Hells bells, I’m just glad to see young people reading. You want to read dark? Read on, I say.

Reviews:

Review: Salt by Hannah Moskowitz

 

Review: The Fragile Ordinary by Samantha Young

 

Review: Creatures of Want and Ruin by Molly Tanzer

 

Review: The Middleman by Olen Steinhauer

 

Review: Walking Shadows by Faye Kellerman

 

Review: Robert B. Parker’s Colorblind by Reed Farrel Coleman

 

Bye Bye Kindle Boards

From their new terms of service:

“You agree to grant to KBOARDS.COM a non exclusive, royalty free, worldwide, irrevocable, perpetual license to reproduce, distribute, transmit, sublicense, create derivative works of, publicly display, publish and perform any materials and other information you submit to any public areas, chat rooms, bulletin boards, newsgroups or forums of KBOARDS.COM or which you provide by email or any other means to KBOARDS.COM and in any media now known or hereafter developed. Further, you grant to KBOARDS.COM the right to use your name and or user name in connection with the submitted materials and other information as well as in connection with all advertising, marketing and promotional material related thereto, together with use on any other VerticalScope Inc. web sites. You agree that you shall have no recourse against VerticalScope Inc. for any alleged or actual infringement or misappropriation of any proprietary right in your communications to KBOARDS.COM.”

You have to email and ask for all your information to be removed. Always nice for some assholes to come along and change the terms of service after the fact so that people’s information is already being sold. Jerks. Time to sign off.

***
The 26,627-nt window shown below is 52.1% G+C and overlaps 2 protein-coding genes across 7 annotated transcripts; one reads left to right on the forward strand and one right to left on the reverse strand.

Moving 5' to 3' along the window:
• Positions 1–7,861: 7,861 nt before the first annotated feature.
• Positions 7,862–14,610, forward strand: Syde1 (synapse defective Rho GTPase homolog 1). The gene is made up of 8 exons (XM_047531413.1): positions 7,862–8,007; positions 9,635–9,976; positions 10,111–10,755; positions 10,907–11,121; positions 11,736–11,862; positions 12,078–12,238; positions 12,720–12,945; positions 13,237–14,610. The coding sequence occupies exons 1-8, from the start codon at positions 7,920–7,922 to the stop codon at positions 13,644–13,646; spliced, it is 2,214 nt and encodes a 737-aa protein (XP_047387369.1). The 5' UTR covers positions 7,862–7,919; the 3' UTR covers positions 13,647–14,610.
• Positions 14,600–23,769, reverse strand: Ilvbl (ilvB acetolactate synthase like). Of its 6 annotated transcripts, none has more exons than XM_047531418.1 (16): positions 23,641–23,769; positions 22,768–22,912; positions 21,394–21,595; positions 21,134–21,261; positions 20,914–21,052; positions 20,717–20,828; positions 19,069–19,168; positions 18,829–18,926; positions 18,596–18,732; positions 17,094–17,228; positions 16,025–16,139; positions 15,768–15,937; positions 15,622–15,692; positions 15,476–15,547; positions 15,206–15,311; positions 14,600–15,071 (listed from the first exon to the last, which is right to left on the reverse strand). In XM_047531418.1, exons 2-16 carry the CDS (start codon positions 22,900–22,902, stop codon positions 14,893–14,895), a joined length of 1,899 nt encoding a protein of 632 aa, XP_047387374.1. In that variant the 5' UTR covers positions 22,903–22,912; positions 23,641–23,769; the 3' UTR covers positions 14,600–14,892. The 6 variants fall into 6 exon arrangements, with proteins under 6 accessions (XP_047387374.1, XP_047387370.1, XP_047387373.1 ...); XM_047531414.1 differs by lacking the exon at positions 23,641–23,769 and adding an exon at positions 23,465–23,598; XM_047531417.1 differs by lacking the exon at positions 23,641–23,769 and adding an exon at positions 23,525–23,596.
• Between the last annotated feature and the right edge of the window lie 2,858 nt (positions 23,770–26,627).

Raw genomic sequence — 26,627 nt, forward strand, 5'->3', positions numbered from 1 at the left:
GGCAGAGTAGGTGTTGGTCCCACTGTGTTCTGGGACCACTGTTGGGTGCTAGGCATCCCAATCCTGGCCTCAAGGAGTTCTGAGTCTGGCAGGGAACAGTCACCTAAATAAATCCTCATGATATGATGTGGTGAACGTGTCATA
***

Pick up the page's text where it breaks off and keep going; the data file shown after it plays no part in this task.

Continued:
Hulu Programming Campaign for Letterkenny

Now, Brian’s new favorite show is a Canadian show called Letterkenny. The first two seasons are on Hulu, and he wants them to get all the seasons added. So here’s hoping some of you will have a full appreciation for the quirky humor and jump on the bandwagon. Season 1 has a running joke starting episode 2 that has payoff in the final episode of the season…. just brilliant. These clips have nothing to do with the ostrich fucker, or my favorite joke about a certain book, or even the super-soft birthday party, but they do help set the tone of the show.

 

Now, this one… maybe not young kid friendly. But a great illustration of ‘show not tell’ writing. I know exactly what Wayne and Daryl think about Squirrely Dan’s revelation about his sexual experience without so much as a word from either of them.

 

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Stuart R. West’s Beloved Pit-Bull mix, Zak

Secret Society cover2

Fun Fact: “A decade or so ago, I was in a “country-funk-alternative-comedy-improv” band. We actually achieved a bit of notoriety in Kansas City for our short shelf life. I took the stage in pajamas, ate cereal and kitty litter, wore a variety of hats, sung, and “tried” to play the saxophone.

 

Many authors have a trusted four-legged friend who supports them (or disrupts them) during their writing day. Tell us about your author assistant.

0618171158-00Oh, man, you had to ask this question. Yes, I used to have a four legged assistant. Zak was special. From day one when we adopted him (found rummaging through a trash bin), he stole our hearts and the upholstery on our furniture. As a half pit-bull terrier, he had an uphill struggle, much prejudice wherever we walked. But he never bit anyone. (Well, there was that one cable guy, but he SO deserved it).